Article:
Sunday, September 26, 2010

Italy - Caffè e Sfogliatelle

Finding Italian breakfast was very interesting. In America, Italian cuisine is heavily influenced by immigrants adapting to local custom and available ingredients. A book that exemplifies this fusion is Buongiorno! by Norman Koplas. It has some great looking recipes in it but they are ideas in Italian cuisine adapted to breakfast with a few authentic dishes mixed in here and there.

This blog post discusses the difference between the two countries. Her assertion is that Italians mostly eat grains, breads, and, cakes in the morning and that meat is for the evening. This clue started us looking books of Italian baking and desserts. We found two fantastic books in The Southern Italian Table and Desserts and Sweet Snacks: Rustic Italian Style. Both of these volumes have some excellent recipes. The Southern Italian Table provided provided confirmation of these assertion and offered a long list of breakfast treats. The author provided us with the information that most Italians buy these from bakeries.

Our first stop was Sessa's, an Italian deli in Davis Square.  Not being a bakery, they did not have exactly what we were looking for, though they are well-stocked in other Italian foodstuffs.  The next idea was to try Modern Pastry up in Medford Square. Kitty had forgotten her forgot bus pass, so we decided to walk over. Serendipitously we passed Lyndell's Bakery during our wander and went inside. We were lucky enough to find and recognize sfogliatelle, aka lobster tails, a specialty of Naples recommended by our book.

The next quest was for the appropriate coffee. We decided on two drinks that are almost ying and yang to one another: caffellatte and latte macchiato. Caffellatte is milk added to espresso and latte macchiato is espresso added to milk that is foamed on top.  To make both, we used our brand-new Moka pot, and about 1 cup of milk frothed by the mason-jar method.  For the caffellatte, just pour one demitasse of coffee, then one of milk (save the foam for the macchiato).  The latte macchiato is a little more involved: pour the rest of the milk and foam into glass, and then gently pour in, over the back of a spoon, about ½ demitasse of coffee, which should settle between the milk and the foam.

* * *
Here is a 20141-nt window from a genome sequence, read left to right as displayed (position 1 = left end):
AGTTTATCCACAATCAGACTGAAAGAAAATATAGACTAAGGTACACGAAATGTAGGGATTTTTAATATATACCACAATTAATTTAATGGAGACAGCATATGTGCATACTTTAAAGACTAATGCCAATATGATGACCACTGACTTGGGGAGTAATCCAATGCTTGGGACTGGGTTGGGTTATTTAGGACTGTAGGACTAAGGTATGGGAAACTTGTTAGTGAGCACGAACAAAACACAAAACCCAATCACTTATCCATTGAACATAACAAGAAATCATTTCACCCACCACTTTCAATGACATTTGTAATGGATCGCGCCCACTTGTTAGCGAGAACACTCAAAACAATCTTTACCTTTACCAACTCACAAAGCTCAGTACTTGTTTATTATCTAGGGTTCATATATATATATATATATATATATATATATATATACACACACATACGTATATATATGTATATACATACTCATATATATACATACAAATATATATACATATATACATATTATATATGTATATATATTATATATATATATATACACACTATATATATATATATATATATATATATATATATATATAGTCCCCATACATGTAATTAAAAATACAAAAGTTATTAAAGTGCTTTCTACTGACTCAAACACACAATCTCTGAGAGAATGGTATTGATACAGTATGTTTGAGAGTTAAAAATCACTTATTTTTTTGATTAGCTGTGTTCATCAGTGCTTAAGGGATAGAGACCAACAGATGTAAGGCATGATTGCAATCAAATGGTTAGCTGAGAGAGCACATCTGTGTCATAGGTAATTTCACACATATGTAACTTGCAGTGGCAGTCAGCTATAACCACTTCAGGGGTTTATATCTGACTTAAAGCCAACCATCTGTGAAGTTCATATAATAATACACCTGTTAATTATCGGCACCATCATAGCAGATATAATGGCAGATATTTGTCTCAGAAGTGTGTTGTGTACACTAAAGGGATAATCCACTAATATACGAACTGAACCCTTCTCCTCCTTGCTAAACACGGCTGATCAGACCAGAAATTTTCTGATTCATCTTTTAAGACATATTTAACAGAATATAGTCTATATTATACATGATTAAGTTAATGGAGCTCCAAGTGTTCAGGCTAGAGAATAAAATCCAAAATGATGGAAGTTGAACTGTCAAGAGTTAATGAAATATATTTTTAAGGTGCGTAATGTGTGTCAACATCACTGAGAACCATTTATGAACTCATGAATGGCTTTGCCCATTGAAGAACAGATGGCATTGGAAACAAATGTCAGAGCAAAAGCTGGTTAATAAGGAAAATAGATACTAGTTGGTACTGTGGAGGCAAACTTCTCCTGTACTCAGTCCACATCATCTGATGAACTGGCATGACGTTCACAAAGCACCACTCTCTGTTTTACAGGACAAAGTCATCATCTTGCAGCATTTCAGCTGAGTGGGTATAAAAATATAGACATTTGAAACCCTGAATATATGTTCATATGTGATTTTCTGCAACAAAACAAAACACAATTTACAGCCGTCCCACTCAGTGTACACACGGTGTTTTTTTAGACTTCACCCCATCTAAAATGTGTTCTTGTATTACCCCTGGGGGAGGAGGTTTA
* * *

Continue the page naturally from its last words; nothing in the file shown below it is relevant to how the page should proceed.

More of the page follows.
Results and Discussion
The sfogliatelle was great. The custard filled center is surrounded by a bready pastry. This pastry is then surrounded by a thin flaky pastry wrapped around in single stands that pull off the pastry in a continuous spiral. It was quite fun to pull off and I would have had someone hold one end and run across the room to watch it unwind, but I was told this was not allowed. I would like to try making these from scratch because they are tasty and showy.

The Moka pot makes a nice strong coffee, good for espresso drinks without needing all the complicated machinery.  The latte macchiato was very nice. I like coffee flavor but I find espresso overpowering. Blending the espresso with mostly milk cuts the strength and leaves the flavor. The presentation also looks complicated and this will impress your guests.